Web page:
According to The New York Times, the "marijuana reform" that President Joe Biden announced in October represented "a fundamental change in America's response to a drug that has been at the center of a clash between culture and policing for more than a half-century." If only.
Biden issued a mass pardon for low-level marijuana offenders and ordered a review of the drug's regulatory status. Neither initiative affected the federal ban on marijuana, which he still supports.
The pardons apply to people convicted of simple marijuana possession under federal law or the District of Columbia Code. Biden said that step would help "thousands of people who were previously convicted of simple possession" and "who may be denied employment, housing or educational opportunities as a result."
As an act of clemency, the blanket pardon was massive. But in the context of the war on weed, which has generated nearly 30 million arrests since 1965, it looked less impressive. Rep. Dave Joyce (R–Ohio), co-chair of the Congressional Cannabis Caucus, noted that "more than 14 million cannabis-related records at the state and local level continue to preclude Americans from stable housing and gainful employment."
Because simple marijuana possession is rarely prosecuted at the federal level, the vast majority of such cases are beyond the president's clemency powers. But Biden's mercy notably did not extend to people convicted of manufacturing or distributing marijuana under federal law. As 16 drug policy reform groups noted in an open letter, his order "did nothing to address the thousands of federal cannabis prisoners currently incarcerated in federal prison." Nor did it help federal marijuana offenders who have been released from prison but continue to bear the lifelong burden of felony records.
The injustice of that situation is especially striking now that most states treat those federal felonies as legitimate business activities. Depending on the jurisdiction, the same conduct that can send someone to federal prison for years, decades, or even life can make someone else a rich and respected entrepreneur.
By himself, Biden does not have the authority to resolve the untenable conflict between state and federal marijuana laws. But despite his avowed transformation from an anti-drug zealot into a criminal justice reformer, he has stubbornly opposed efforts to repeal federal pot prohibition.
That position is contrary to the preferences expressed by more than two-thirds of Americans, including four-fifths of Democrats and half of Republicans. The most Biden is willing to offer them is his rhetorical support for decriminalizing cannabis consumption—a policy that was on the cutting edge of marijuana reform in the 1970s.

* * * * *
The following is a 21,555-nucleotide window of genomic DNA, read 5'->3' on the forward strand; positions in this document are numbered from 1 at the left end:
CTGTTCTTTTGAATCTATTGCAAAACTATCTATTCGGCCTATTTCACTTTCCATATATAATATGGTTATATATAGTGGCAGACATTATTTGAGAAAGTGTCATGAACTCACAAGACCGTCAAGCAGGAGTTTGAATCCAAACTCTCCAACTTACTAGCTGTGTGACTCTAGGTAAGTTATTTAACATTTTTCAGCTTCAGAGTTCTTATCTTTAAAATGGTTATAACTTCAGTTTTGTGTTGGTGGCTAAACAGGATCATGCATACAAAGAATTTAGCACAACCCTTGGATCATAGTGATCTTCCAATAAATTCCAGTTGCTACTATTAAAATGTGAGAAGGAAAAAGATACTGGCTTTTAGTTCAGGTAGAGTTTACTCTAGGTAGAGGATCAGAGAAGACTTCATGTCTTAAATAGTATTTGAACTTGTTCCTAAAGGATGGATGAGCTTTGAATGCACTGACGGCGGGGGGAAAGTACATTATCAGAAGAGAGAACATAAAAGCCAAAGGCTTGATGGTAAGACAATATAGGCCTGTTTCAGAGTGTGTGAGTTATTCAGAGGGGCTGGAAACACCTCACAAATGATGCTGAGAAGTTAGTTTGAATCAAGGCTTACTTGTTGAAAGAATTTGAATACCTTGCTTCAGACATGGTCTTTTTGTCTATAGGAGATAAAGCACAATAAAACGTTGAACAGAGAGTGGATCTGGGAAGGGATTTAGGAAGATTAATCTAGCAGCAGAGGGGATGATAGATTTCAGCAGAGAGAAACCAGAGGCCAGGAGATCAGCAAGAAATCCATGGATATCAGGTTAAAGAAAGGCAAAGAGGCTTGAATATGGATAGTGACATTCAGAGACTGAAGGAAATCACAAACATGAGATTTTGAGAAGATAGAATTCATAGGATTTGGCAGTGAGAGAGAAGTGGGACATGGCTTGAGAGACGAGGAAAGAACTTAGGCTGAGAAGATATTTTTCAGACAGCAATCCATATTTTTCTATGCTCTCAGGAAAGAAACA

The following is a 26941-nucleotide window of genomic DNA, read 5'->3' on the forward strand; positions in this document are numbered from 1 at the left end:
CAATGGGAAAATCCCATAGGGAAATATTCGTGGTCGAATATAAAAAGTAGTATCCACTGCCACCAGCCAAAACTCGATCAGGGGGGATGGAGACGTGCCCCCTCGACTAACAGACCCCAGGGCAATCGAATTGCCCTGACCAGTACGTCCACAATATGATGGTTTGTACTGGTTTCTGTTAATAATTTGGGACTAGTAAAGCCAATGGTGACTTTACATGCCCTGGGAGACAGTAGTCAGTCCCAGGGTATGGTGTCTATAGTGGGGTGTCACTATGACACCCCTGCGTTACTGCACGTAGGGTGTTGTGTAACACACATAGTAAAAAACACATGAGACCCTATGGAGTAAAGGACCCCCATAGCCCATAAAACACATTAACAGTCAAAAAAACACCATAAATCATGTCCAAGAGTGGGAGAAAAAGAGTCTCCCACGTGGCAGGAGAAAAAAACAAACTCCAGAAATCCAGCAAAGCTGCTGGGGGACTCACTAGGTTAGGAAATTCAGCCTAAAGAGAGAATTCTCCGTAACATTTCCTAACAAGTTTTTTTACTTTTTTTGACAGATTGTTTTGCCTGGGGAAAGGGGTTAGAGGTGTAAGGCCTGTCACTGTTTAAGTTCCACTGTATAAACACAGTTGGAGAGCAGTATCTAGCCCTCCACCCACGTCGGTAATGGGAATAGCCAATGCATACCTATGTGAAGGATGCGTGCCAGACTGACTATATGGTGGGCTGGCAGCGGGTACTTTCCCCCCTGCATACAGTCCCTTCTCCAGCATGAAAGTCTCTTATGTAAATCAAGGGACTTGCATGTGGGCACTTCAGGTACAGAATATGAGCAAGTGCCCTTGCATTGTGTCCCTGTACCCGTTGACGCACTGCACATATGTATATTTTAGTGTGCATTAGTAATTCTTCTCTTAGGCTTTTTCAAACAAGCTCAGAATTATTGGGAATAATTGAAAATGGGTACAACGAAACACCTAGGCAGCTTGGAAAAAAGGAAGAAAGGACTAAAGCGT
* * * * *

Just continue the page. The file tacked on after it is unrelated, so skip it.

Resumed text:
Biden's gesture toward reclassifying cannabis does not accomplish even that much. He said "it makes no sense" to treat marijuana as a Schedule I drug, a category supposedly reserved for drugs with a high potential for abuse and no accepted medical applications that cannot be used safely even under a doctor's supervision. Accordingly, he asked Secretary of Health and Human Services Xavier Becerra and Attorney General Merrick Garland to "initiate the process of reviewing how marijuana is scheduled under federal law."
Moving marijuana to a less restricted category would eliminate the research barriers that are unique to Schedule I. But by itself, it would not make marijuana available as a legal medicine, which would happen only if the Food and Drug Administration approved a specific product as safe and effective. Nor would reclassifying marijuana eliminate federal criminal penalties for growing, selling, and possessing it, which would require new legislation that Biden so far has declined to support.
The moral logic of Biden's distinction between simple possession and other marijuana offenses is hard to follow. As a Delaware senator in 1989, when he was keen to show that Democrats could be even tougher on drugs than Republicans, he declared that "we have to hold every drug user accountable, because if there were no drug users, there would be no appetite for drugs, and there would be no market for them." The root of the problem, according to Biden, was that Americans were defying the law by choosing to consume intoxicants that Congress had deemed intolerable.
Now Biden says it is plainly unjust to treat marijuana use as a crime. If so, how can it be just to arrest, prosecute, and imprison someone merely for helping people use marijuana? It's a question that Biden has not even attempted to answer.